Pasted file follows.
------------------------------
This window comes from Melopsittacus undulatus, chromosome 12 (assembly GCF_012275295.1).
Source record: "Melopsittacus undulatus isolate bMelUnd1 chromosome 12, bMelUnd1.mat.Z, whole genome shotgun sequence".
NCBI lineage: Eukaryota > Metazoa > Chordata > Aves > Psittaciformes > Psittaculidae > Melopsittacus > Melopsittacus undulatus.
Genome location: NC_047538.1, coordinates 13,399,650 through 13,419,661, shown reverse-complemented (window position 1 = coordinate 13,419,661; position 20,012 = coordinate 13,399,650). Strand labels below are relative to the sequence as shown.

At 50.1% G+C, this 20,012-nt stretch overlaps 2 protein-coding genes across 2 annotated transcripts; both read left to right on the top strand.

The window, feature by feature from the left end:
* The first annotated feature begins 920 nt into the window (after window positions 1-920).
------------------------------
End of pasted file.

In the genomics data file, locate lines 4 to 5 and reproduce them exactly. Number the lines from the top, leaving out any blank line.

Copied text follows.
Genome location: NC_047538.1, coordinates 13,399,650 through 13,419,661, shown reverse-complemented (window position 1 = coordinate 13,419,661; position 20,012 = coordinate 13,399,650). Strand labels below are relative to the sequence as shown.

At 50.1% G+C, this 20,012-nt stretch overlaps 2 protein-coding genes across 2 annotated transcripts; both read left to right on the top strand.